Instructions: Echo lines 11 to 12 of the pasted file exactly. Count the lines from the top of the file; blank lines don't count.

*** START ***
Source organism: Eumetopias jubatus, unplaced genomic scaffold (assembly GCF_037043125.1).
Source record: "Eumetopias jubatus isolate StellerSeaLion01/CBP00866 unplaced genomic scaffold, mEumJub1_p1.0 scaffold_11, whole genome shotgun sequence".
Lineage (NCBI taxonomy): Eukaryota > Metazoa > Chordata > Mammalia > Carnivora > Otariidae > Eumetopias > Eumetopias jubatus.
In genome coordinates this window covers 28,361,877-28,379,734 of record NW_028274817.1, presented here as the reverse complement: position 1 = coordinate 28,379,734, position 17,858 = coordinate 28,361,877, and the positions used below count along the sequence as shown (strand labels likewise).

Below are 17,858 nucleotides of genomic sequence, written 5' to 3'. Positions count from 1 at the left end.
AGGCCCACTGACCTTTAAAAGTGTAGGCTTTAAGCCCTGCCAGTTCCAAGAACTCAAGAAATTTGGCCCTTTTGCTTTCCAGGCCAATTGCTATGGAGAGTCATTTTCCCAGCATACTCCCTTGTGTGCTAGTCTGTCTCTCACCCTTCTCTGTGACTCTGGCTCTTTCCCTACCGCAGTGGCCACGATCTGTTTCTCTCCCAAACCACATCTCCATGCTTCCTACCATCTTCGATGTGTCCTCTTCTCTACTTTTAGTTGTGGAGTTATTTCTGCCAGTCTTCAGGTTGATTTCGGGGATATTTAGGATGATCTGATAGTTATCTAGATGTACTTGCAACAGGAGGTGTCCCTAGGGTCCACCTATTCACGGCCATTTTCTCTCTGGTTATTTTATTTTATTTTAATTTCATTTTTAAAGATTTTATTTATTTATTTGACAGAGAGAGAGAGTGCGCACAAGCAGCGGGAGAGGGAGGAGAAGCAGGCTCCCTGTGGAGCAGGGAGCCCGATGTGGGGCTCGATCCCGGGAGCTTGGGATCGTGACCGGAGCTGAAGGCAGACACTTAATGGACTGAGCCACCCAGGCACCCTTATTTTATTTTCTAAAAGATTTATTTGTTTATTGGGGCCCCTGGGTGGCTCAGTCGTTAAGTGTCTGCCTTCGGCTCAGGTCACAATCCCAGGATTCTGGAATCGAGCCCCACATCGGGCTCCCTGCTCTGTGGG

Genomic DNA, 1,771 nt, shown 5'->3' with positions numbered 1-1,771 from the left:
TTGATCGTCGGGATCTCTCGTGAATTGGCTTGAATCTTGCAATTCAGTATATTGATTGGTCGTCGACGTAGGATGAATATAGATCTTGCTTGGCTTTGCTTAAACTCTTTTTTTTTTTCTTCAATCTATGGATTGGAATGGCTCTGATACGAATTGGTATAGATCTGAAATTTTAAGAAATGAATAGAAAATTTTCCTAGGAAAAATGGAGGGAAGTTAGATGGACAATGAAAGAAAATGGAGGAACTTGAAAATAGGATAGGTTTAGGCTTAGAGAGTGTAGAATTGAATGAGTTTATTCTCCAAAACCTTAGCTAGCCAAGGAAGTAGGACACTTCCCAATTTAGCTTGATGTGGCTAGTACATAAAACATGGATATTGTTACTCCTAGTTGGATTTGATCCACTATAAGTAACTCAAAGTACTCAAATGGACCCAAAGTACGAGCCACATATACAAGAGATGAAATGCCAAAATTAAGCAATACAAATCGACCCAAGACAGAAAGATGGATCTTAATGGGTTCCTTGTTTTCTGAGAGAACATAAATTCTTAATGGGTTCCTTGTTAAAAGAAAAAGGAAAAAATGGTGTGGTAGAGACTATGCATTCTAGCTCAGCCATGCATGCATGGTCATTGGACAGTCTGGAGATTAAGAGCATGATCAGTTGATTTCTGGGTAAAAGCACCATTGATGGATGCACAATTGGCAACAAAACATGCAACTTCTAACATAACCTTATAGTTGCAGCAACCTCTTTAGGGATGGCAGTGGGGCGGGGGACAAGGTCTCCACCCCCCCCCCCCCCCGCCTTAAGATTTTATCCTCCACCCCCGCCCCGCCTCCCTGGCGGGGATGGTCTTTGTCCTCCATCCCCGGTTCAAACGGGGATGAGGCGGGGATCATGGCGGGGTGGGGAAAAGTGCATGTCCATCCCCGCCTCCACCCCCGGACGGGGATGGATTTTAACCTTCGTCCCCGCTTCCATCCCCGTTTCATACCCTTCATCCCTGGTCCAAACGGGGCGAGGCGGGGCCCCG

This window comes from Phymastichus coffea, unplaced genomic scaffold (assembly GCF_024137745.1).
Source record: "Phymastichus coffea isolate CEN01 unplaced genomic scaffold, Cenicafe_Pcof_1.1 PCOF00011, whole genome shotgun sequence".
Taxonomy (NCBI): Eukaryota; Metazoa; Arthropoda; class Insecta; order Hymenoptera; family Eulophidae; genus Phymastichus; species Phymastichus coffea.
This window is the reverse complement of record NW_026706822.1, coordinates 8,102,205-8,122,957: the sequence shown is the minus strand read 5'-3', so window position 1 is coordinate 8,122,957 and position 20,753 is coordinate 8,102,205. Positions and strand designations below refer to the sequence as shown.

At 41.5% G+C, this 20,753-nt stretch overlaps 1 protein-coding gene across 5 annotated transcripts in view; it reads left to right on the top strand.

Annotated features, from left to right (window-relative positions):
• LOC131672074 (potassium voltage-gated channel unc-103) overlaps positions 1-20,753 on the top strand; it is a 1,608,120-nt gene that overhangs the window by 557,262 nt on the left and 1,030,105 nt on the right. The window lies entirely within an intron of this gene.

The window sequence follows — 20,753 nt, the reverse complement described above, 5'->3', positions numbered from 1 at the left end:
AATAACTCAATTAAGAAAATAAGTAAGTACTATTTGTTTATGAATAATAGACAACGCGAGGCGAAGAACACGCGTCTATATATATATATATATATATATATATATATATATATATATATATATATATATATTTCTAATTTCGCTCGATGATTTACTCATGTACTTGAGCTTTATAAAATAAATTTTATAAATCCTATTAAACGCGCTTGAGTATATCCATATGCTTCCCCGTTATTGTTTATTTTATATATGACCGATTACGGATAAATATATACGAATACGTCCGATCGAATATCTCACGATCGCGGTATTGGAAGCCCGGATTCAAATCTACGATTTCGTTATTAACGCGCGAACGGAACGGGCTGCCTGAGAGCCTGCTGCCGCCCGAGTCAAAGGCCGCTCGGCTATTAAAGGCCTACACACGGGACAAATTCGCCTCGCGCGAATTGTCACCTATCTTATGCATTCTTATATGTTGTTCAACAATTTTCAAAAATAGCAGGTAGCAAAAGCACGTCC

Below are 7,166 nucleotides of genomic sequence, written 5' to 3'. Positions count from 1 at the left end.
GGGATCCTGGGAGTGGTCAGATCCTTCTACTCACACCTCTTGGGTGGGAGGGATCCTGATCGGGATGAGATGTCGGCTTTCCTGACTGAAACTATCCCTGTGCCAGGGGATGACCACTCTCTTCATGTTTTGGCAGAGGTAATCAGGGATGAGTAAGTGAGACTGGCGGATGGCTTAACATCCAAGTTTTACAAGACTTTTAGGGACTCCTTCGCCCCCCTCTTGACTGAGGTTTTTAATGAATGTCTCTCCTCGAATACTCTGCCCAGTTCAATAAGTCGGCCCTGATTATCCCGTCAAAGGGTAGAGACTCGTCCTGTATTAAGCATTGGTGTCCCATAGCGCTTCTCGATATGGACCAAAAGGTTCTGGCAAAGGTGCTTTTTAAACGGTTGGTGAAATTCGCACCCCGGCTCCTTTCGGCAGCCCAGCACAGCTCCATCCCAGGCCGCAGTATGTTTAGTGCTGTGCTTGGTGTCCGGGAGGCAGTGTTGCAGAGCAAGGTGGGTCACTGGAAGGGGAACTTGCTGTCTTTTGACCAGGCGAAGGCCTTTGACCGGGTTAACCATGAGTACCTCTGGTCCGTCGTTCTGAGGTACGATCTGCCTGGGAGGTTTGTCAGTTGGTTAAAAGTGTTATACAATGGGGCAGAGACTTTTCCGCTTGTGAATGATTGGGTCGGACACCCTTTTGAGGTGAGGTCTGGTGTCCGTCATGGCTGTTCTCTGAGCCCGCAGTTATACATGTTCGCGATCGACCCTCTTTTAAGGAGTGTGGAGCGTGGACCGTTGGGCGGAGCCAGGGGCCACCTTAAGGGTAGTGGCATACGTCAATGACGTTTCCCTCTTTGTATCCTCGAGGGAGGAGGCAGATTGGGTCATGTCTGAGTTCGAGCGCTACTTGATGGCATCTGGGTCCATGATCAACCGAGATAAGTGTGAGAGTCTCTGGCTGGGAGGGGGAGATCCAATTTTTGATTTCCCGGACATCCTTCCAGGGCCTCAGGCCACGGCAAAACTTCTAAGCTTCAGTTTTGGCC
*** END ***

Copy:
Taxonomy (NCBI): Eukaryota; Metazoa; Arthropoda; class Insecta; order Hymenoptera; family Eulophidae; genus Phymastichus; species Phymastichus coffea.
This window is the reverse complement of record NW_026706822.1, coordinates 8,102,205-8,122,957: the sequence shown is the minus strand read 5'-3', so window position 1 is coordinate 8,122,957 and position 20,753 is coordinate 8,102,205. Positions and strand designations below refer to the sequence as shown.